Press Release

Oregon Ranked Best State for Animal Protection Laws

2023 U.S. State Animal Protection Laws Ranking Report Released


SAN FRANCISCO, CA — For the first time, Oregon ranks as the top state for animal protection laws according to the annual U.S. State Animal Protection Laws Ranking Report published by the Animal Legal Defense Fund, the nation’s preeminent legal advocacy organization for animals.

The longest-running and most authoritative report of its kind, the 18th annual year-end report (2023) assesses the relative strengths and weaknesses of each U.S. state and territory’s animal protection laws, and ranks them accordingly.

Oregon is followed by Maine (2), Illinois (3), Massachusetts (4), and Colorado (5). In 2023, North Dakota sank to the bottom of the rankings in 50th place, with Alabama (49), Idaho (48), South Carolina (47), and Kentucky (46) rounding out the states with the weakest animal protection laws.

Oregon earned its top spot in the rankings because state lawmakers have led the way in passing important animal protection measures. For example, Oregon explicitly permits courts to include animals in domestic violence protection orders, ensuring that victims of domestic violence can retain custody of their beloved companion animals when fleeing abusive situations. Also in recognition of the link between domestic violence and animal cruelty, Oregon’s laws provide sentence enhancements for animal abusers who have previously been convicted of domestic violence or child abuse. Oregon also requires veterinarians to report aggravated cruelty to animals and grants them immunity for doing so. Finally, Oregon has a mandatory post-conviction possession ban law, which prohibits anyone who has been convicted of an animal cruelty offense from owning or possessing certain species of animals for a set period of time: five years following a misdemeanor conviction, and 15 years following a felony animal cruelty conviction.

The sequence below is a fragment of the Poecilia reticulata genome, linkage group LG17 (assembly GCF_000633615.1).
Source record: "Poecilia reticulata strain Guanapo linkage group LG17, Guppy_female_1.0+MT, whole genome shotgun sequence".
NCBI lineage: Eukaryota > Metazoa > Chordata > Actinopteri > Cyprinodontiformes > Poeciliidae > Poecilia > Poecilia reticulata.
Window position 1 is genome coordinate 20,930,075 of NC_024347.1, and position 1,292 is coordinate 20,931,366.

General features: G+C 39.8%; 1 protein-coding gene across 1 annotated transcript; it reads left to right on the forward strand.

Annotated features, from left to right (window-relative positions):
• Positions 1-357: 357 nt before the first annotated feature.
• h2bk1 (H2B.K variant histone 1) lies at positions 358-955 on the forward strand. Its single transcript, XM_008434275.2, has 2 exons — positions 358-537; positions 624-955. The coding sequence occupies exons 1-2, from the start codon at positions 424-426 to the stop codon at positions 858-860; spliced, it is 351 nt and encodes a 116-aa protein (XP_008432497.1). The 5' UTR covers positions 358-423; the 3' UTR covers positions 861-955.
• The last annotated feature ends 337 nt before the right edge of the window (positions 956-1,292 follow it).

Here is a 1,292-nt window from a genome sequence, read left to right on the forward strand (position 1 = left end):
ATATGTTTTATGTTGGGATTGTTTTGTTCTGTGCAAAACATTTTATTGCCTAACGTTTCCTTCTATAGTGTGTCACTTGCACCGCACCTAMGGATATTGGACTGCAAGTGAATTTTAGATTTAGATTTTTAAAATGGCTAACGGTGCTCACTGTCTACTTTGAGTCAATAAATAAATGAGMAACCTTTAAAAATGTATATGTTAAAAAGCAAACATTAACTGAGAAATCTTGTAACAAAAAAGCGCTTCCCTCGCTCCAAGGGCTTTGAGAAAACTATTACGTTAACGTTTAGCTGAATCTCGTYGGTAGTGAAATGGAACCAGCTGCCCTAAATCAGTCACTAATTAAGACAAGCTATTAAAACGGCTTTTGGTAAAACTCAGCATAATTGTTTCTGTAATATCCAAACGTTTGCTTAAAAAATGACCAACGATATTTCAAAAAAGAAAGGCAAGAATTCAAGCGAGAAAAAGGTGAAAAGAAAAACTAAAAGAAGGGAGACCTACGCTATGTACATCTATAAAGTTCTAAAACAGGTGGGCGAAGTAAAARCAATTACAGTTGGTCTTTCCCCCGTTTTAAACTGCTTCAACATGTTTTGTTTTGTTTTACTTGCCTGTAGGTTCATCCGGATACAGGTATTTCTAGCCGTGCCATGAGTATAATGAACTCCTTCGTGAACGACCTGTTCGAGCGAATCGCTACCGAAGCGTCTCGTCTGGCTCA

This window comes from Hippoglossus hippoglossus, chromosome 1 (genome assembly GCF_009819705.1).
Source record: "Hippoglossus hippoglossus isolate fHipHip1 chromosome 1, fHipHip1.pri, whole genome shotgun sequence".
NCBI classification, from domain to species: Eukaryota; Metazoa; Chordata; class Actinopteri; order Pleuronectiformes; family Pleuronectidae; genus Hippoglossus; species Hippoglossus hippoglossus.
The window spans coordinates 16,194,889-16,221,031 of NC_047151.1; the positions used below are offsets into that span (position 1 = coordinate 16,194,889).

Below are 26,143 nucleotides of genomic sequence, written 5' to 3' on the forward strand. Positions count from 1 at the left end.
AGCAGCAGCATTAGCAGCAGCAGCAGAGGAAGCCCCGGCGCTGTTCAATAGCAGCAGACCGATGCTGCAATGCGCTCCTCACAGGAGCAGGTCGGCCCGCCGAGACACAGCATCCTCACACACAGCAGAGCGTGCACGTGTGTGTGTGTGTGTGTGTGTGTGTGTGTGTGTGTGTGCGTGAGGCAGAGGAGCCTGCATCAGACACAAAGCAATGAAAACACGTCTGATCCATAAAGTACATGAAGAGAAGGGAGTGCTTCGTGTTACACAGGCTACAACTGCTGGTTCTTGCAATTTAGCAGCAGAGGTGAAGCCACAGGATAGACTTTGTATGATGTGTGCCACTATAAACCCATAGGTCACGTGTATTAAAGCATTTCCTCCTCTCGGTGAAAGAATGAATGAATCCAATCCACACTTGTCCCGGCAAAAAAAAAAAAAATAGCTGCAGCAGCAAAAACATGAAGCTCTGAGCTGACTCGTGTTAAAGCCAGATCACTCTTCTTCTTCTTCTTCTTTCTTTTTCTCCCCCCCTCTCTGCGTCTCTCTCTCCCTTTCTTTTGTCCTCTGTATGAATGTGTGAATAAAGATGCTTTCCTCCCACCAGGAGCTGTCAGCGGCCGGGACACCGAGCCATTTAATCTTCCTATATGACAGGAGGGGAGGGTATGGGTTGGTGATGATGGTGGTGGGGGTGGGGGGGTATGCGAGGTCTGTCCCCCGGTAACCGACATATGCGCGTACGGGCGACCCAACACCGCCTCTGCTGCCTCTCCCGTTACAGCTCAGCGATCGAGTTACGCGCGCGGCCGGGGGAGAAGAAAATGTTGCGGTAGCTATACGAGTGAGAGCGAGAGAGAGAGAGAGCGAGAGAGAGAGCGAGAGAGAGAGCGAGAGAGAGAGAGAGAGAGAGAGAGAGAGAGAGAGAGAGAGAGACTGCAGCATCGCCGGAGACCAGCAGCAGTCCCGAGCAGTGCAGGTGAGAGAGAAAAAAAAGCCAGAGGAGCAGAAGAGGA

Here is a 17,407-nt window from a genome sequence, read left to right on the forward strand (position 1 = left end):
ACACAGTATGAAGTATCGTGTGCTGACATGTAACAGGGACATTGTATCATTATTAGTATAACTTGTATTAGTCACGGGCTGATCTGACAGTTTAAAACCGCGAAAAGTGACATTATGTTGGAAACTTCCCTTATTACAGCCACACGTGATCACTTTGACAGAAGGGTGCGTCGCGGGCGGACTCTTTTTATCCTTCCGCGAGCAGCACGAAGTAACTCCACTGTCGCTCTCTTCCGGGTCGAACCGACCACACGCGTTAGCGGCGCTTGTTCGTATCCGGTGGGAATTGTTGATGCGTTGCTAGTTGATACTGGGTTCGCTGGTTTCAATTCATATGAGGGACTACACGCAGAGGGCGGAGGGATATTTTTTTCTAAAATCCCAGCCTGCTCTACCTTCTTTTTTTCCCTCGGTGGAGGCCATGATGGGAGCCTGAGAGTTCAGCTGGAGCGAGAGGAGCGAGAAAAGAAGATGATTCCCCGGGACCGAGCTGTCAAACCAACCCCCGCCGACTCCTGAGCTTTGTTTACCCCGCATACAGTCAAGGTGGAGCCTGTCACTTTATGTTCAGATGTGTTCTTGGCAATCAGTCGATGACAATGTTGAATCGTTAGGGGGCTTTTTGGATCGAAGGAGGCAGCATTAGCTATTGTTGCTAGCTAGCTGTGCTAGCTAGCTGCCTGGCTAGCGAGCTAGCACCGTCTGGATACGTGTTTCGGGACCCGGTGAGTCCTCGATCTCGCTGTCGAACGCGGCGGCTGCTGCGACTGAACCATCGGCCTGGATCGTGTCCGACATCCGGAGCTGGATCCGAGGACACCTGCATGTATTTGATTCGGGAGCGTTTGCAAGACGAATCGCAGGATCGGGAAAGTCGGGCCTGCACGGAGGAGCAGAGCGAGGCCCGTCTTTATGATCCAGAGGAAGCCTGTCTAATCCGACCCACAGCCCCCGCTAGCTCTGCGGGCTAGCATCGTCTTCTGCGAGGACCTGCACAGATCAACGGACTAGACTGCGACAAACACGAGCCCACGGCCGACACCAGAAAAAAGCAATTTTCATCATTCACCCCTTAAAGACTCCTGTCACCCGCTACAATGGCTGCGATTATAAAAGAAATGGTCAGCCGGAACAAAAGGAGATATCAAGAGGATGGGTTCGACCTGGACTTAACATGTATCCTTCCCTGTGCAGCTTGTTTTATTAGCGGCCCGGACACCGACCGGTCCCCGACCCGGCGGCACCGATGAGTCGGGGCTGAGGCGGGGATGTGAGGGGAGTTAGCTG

Even in Oregon, there is room for improvement. For example, although veterinarians are required to report aggravated animal cruelty, they are not yet required to report other, lesser forms of animal abuse and neglect. Additionally, although Oregon does have a mandatory post-conviction possession ban law, it only applies to domestic animals and animals who are the same genus as the animal who was the subject of the animal cruelty conviction, instead of applying generally to all species of animal.

A new trend highlighted in the report is “bond-or-forfeit” laws, which help alleviate the financial burden on cities and counties caring for animals who have been seized pursuant to an animal cruelty case. It may take months or even years before a criminal case is fully adjudicated. During that time, the animal victims are often left in a type of legal limbo, being cared for by a local city or county shelter while still technically being the property of the defendant. The costs of caring for these animals accumulate quickly, especially if the animals require extensive veterinary treatment to recover from their neglect or abuse. “Bond-or-forfeit” laws resolve this issue by requiring the defendant to either post a bond covering the costs of caring for the animal or forfeit their property interest in the animal so they can be adopted out into a new, loving home.

“Each year, the Animal Legal Defense Fund is encouraged to see many jurisdictions strengthening their animal protection laws to improve the well-being of animals,” says Animal Legal Defense Fund Executive Director Chris Green. “However, this annual evaluation shows that, regardless of rank, every state and territory still has room to improve, and additional legislative progress is needed to ensure that all animals are afforded the same level of protection across the country.”

The rankings track which states are taking animal protection seriously and are based on a comprehensive review of each jurisdiction’s animal protection laws, including over 3,600 pages of statutes.

The full report, including details about each state, is available at

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